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John Hollenhorst ReportingLife without utility bills. It sounds like a dream, but it's becoming a reality for a few modern-day pioneers. They're living "off the grid" without utility connections.
First, let's say off the grid is probably not a viable option for most people. Capital costs are high, and the payback can be many years in the future, if ever. But for those with special economic circumstances, or a strong environmental commitment, the future is here.
When Pete Thornton decided to build his dream house off the grid, it was a dollars and cents decision, not an environmental one. The nearest electrical connection was two miles away, outside Cedar City. "For the investment to bring power up here, it was actually cheaper to put in our own power system," he said.
The power company wanted $48,000, plus $100 a month extra to run an extension. So instead, Thornton plunked $25,000 into solar power.
He says, "It'll pay for itself. It might take 15 or 20 years."
And instead of complaining about the wind, he harnessed it. "It could blow all the time, and I enjoy it because I'm making power," he adds.
The electricity is stored in basement batteries. It provides plenty of power for the kids' video games and for Pete's father-in-law to watch "Andy Griffith."
There's no connection to the gas company, either. The stove and furnace run on propane, the only ongoing energy expense. There's no water company because they have their own well.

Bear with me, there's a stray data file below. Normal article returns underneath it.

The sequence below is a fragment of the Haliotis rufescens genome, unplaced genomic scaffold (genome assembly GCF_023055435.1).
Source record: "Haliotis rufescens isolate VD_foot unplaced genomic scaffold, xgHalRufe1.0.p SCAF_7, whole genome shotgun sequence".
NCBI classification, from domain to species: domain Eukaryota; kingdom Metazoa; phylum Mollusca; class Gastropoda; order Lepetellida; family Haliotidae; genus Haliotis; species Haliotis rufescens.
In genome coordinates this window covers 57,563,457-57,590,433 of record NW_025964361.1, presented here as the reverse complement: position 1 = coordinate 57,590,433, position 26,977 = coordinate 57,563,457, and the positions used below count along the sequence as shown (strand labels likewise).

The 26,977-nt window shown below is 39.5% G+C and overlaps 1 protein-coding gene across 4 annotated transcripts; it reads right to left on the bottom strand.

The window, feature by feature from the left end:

Thornton says, "I think I spent most of my time reassuring my wife, my family, that it would be OK, we'd all be alright."
His wife, Sandi, needs to be connected. She runs a travel agency in the home. Their only utility connection is to the phone company for her FAX machine. "I love not having that bill come in every month for the power, the gas, the water because we're self-sufficient, so I love it," she says.
A huge house under construction near Park City carries the thinking several steps further. Brian Carsten, the builder, says, "It actually creates more energy than it uses. It's called a zero-energy-use house."
Brian Carsten is risking bankruptcy to build it. He's buying or building every energy-saving feature he can think of. There's solar power, of course, but also a backup generator to burn used oil from fast-food restaurants and a massive water tank hidden under the living room to store heat.
"What we're trying to build is a home that's 100 percent solar heatable and solar coolable," Carsten said.
Are these homes the wave of the future? The big-time utilities say off-the-grid homes will always be a tiny minority in Utah "because our electricity is very inexpensive," Dave Eskelsen, with Rocky Mountain Power, says.
Thornton, though, says, "I think it's the way the country should start turning, I really do."
Thornton says his economic decision eventually stirred strong feelings about protecting environmental resources. That idea is catching on with so-called "green" building techniques.